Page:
Conditional Binding with "let" in Magpie

December 26, 2009code, language, magpie

Magpie, as an imperative language, has the usual flow control structures you expect to see: while, if, and for (although they’re a little different from their C counterparts). However, Magpie has one other flow control construct you probably haven’t seen before: let then, the conditional binder.

A Motivating Example or Two

Before I explain it, let’s go over a couple of examples in other languages where it would be useful. First up: converting strings to other types. In C#, you’d do something like:

int value = Int32.Parse("1234");
// do something with value

That’s fine and dandy except that the parse can fail and throw an exception. If you don’t want to deal with the exception, the easier solution is to use the conveniently provided TryParse function:

int value;
if (Int32.TryParse("1234", out value))
{
    // do something with value
}

That’s the idiomatic way to convert strings to ints in C#. Aside from the cumbersome out parameter, what’s lame about it is that value is scoped outside of the if block where we actually want to use it. If the conversion fails, we have this weird unassigned value variable floating around.

Here’s another example: downcasting. Let’s say we have a variable of type Base and we want to downcast it to a Derived subclass. The normal way to do this is:

Derived derived = someBase as Derived;
if (derived != null)
{
    // do something with derived
}

A third and final example: looking up a value in a dictionary. If you aren’t sure the key exists, the typical solution is:

Dictionary<string, int> dict = // get dictionary...

int value;
if (dict.TryGetValue("key", out value))
{
    // do something with value
}

You’re seeing the pattern by now. All of these have the exact same structure. We have some operation that may return a value or may fail for some reason. If it succeeds, we want to do something with the returned value.

Let

The let keyword in Magpie lets you implement that pattern directly, without the gross scoping issues or output parameters. The above examples in Magpie would look like:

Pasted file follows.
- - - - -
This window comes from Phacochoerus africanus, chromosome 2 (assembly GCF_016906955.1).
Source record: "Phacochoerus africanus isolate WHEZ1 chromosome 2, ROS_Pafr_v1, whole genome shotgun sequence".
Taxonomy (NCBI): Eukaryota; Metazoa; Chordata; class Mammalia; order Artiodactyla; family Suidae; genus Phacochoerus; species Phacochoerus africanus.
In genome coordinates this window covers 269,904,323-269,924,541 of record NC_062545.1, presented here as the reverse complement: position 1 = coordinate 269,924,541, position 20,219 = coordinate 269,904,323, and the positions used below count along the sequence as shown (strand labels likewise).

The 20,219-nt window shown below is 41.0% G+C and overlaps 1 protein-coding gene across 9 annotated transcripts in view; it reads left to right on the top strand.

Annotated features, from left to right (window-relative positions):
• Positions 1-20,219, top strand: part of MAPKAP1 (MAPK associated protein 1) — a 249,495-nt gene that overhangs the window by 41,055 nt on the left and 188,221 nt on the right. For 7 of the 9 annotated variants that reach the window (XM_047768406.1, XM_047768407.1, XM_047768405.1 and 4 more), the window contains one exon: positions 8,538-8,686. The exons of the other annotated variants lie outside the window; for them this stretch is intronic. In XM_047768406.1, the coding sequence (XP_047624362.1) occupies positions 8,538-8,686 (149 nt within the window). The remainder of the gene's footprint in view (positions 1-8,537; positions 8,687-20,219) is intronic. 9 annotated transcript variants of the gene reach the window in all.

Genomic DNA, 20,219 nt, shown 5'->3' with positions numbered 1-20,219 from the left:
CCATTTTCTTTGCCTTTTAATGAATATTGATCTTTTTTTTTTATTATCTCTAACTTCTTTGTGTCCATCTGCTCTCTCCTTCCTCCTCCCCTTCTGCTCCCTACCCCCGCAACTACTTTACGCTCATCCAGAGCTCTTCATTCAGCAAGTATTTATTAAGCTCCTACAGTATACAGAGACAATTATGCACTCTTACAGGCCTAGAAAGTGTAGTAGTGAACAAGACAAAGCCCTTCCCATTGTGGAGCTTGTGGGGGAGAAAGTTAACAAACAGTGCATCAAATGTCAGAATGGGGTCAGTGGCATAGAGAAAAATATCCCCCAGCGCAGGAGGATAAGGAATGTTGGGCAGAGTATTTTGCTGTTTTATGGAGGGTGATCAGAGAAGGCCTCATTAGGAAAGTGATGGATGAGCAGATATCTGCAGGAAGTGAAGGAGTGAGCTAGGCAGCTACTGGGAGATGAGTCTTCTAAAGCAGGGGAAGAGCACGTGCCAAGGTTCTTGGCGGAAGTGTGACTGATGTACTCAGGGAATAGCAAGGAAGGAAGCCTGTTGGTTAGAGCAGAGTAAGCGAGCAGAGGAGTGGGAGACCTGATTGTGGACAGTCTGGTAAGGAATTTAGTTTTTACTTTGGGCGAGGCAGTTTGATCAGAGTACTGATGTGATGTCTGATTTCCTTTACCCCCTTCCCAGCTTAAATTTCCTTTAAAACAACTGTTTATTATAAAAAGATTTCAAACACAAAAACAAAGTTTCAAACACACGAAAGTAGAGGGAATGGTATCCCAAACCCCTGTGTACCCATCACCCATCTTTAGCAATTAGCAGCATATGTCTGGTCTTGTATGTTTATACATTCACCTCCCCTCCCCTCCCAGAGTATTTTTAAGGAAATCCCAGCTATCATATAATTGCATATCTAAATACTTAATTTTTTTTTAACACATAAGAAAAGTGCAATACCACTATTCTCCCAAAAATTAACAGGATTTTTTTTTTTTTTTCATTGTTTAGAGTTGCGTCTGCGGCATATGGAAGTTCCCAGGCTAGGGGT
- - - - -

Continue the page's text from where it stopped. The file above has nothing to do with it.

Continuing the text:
// parse
let value <- "1234".AsInt then
    // do something with value
end

// downcast
let derived <- someBase.As'Derived then
    // do something with derived
end

// look up in dictionary
let value <- Find (dict, "key") then
    // do something with value
end

The way this works is pretty simple. Magpie has an Option type, which is the same as F#’s option or Haskell’s Maybe. A let expression looks like:

let <variable> <- <expression> then <body>

The <expression> is expected to return an Option value. If it evaluates to Some, then the value is extracted and assigned to <variable> and the <body> is evaluated. If None is returned instead, the variable isn’t bound and the body is skipped. Pretty straightforward.

What’s nice about it is that the bound variable is scoped to the body of the let expression and disappears afterwards. This means that if the expression fails and returns None, the variable disappears entirely. It’s syntactically impossible to access that variable incorrectly when the expression fails.

What Else?

Because let is essentially another kind of if, it also supports an else clause:

// parse
let value <- "1234".AsInt then
    // do something with value
else
    Print "Couldn't parse string."
end

A Bit on Naming

I probably spend more time than I should thinking about the minutia of language syntax. I chose let because to me that implies permission: it may “let” you do something or it may not, which lines up with the conditional nature of the construct. Using then to separate the expression from the body both reinforces that this is an “if-like” conditional block and lets me reuse an existing keyword.

Of course, programmers of the ML-family will likely recognize let as a poor man’s pattern matching. This isn’t far from the truth, but I do think Magpie’s “light” version is kind of nice in its own regard.